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Screen Comedy and Online Audiences

A new book by Birmingham School of Media lecturer Inger-Lise Bore will investigate the criteria we use to judge films and TV shows that are meant to be funny.

'Screen Comedy and Online Audiences', set for release on Thursday 1 June through Routledge, explores how we evaluate screen comedy, the methods on which we judge a show to be funny, and what it has to do with our social and cultural backgrounds. The book examines these questions through a study of audience responses posted to social media sites like Twitter and Facebook, as well as review sites, blogs and message boards.

The book demonstrates some of the ways in which we can adapt theories of humour and comedy to examine the practices of contemporary screen audiences, while offering new insights into how they negotiate the opportunities and constrictions of different online facilities to share their views and experiences.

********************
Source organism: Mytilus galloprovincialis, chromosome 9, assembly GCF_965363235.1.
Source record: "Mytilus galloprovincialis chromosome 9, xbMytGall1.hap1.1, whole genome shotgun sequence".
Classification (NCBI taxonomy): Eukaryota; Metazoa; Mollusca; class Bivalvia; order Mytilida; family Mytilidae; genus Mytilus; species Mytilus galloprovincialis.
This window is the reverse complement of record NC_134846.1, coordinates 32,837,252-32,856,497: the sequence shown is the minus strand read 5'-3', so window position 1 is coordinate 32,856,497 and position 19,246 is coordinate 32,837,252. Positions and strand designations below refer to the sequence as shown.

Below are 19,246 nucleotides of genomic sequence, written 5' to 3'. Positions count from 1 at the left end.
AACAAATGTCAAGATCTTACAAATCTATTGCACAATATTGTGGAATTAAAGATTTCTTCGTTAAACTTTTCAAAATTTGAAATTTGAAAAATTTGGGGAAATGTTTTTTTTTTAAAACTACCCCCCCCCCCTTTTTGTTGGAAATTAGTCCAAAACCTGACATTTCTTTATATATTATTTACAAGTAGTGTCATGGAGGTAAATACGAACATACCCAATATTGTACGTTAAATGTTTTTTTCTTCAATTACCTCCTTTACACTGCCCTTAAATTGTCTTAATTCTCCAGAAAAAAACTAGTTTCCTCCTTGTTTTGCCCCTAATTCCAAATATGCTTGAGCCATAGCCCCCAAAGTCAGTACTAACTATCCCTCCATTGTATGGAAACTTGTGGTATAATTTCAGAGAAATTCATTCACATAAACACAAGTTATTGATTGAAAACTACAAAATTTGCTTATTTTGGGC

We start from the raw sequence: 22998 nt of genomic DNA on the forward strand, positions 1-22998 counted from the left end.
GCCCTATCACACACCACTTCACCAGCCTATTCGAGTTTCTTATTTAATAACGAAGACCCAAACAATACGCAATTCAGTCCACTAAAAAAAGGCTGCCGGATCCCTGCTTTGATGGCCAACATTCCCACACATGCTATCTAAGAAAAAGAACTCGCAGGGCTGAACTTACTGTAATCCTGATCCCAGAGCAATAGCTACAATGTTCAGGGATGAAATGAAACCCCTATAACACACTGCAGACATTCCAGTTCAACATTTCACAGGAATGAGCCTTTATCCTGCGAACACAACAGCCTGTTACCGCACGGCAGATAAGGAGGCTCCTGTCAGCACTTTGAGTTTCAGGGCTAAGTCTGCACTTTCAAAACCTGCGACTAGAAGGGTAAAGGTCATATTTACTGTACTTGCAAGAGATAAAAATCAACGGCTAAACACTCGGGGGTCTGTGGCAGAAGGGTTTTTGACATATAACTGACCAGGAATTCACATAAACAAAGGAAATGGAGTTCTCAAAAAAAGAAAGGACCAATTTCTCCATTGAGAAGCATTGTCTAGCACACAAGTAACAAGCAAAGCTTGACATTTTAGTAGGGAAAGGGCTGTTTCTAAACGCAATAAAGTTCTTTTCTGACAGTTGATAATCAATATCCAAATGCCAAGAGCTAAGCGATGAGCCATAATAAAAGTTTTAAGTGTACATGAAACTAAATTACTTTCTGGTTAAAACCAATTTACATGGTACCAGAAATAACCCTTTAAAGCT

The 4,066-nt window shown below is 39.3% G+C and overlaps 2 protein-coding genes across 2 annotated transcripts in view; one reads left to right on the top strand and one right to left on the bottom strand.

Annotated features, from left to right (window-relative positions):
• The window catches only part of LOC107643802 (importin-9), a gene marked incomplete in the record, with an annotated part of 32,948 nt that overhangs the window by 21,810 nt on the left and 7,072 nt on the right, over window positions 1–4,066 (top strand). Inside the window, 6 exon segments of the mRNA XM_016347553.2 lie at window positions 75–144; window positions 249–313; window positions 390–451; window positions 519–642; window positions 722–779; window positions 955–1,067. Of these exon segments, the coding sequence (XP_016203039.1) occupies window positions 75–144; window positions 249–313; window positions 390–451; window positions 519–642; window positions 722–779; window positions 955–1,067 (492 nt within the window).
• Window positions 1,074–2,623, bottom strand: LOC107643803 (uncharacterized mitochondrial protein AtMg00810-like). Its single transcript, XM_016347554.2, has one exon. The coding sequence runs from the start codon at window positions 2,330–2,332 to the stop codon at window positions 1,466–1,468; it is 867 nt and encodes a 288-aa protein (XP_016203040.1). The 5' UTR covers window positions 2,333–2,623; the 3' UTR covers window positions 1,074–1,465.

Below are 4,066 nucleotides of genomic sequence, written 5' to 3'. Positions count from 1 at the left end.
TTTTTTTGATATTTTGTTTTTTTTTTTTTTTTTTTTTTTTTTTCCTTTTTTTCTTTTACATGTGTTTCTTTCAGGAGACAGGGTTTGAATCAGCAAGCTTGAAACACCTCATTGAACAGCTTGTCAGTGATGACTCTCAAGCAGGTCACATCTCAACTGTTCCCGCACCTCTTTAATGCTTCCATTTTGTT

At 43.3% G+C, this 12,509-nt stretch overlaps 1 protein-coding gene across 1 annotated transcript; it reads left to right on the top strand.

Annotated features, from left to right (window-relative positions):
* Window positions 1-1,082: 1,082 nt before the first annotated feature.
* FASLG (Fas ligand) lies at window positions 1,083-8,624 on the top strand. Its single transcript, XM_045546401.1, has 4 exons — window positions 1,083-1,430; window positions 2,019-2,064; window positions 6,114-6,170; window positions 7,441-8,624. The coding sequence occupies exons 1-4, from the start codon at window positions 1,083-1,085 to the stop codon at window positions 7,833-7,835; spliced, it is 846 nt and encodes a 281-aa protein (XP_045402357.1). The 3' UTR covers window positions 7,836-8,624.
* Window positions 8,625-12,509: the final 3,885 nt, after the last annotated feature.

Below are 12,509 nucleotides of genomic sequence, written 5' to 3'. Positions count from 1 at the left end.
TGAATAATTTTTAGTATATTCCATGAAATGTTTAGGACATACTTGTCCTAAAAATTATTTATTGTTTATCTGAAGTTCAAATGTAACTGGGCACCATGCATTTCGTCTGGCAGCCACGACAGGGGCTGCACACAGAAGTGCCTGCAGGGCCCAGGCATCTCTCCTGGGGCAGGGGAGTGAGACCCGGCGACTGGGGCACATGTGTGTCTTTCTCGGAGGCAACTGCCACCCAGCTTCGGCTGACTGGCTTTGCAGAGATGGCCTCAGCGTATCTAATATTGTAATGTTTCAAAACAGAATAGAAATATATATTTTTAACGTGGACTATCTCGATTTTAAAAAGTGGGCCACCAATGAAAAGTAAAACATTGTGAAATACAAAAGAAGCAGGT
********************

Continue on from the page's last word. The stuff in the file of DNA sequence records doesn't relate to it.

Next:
Inger-Lise analyses a range of questions relating to comedy - what is the opinion of female comedians? How are romcoms, sitcoms and web comedies evaluated? And, conversely, what kind of comedy do viewers despise?

"'Screen Comedy and Online Audiences' is boldly, brilliantly diverse, offering up a multi-text exploration of how different modalities, hybrids and subgenres of screen comedy are valued (or not) by an equally diverse range of audiences," said Professor Matt Hills of the University of Huddersfield. "Inger-Lise also adopts a multi-sited approach, deftly analysing responses and reviews across the likes of Facebook, imdb, Twitter and YouTube. Brimming with insight, this book shows how indispensable fan/audience studies can be for understanding comedy’s cultural politics and affective resonances."

Inger-Lise teaches undergraduate modules on cultural theory, television and reality media, and co-leads our MA in Screen Studies.